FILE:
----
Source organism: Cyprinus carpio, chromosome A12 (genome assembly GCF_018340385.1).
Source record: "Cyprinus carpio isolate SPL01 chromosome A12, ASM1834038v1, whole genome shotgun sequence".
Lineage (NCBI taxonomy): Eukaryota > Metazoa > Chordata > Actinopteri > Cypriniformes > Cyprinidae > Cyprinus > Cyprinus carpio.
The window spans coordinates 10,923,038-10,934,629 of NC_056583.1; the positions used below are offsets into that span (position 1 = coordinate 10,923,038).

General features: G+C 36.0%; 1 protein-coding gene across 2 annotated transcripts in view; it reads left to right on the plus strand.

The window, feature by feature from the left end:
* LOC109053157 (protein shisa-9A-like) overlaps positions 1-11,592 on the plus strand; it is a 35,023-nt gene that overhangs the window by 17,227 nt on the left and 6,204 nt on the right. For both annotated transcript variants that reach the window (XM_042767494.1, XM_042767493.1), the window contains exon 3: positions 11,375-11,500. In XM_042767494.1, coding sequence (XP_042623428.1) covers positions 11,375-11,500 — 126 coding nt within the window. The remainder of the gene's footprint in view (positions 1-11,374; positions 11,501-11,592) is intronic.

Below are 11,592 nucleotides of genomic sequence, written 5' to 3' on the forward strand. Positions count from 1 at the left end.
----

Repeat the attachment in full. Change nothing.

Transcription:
Source organism: Cyprinus carpio, chromosome A12 (genome assembly GCF_018340385.1).
Source record: "Cyprinus carpio isolate SPL01 chromosome A12, ASM1834038v1, whole genome shotgun sequence".
Lineage (NCBI taxonomy): Eukaryota > Metazoa > Chordata > Actinopteri > Cypriniformes > Cyprinidae > Cyprinus > Cyprinus carpio.
The window spans coordinates 10,923,038-10,934,629 of NC_056583.1; the positions used below are offsets into that span (position 1 = coordinate 10,923,038).

General features: G+C 36.0%; 1 protein-coding gene across 2 annotated transcripts in view; it reads left to right on the plus strand.

The window, feature by feature from the left end:
* LOC109053157 (protein shisa-9A-like) overlaps positions 1-11,592 on the plus strand; it is a 35,023-nt gene that overhangs the window by 17,227 nt on the left and 6,204 nt on the right. For both annotated transcript variants that reach the window (XM_042767494.1, XM_042767493.1), the window contains exon 3: positions 11,375-11,500. In XM_042767494.1, coding sequence (XP_042623428.1) covers positions 11,375-11,500 — 126 coding nt within the window. The remainder of the gene's footprint in view (positions 1-11,374; positions 11,501-11,592) is intronic.

Below are 11,592 nucleotides of genomic sequence, written 5' to 3' on the forward strand. Positions count from 1 at the left end.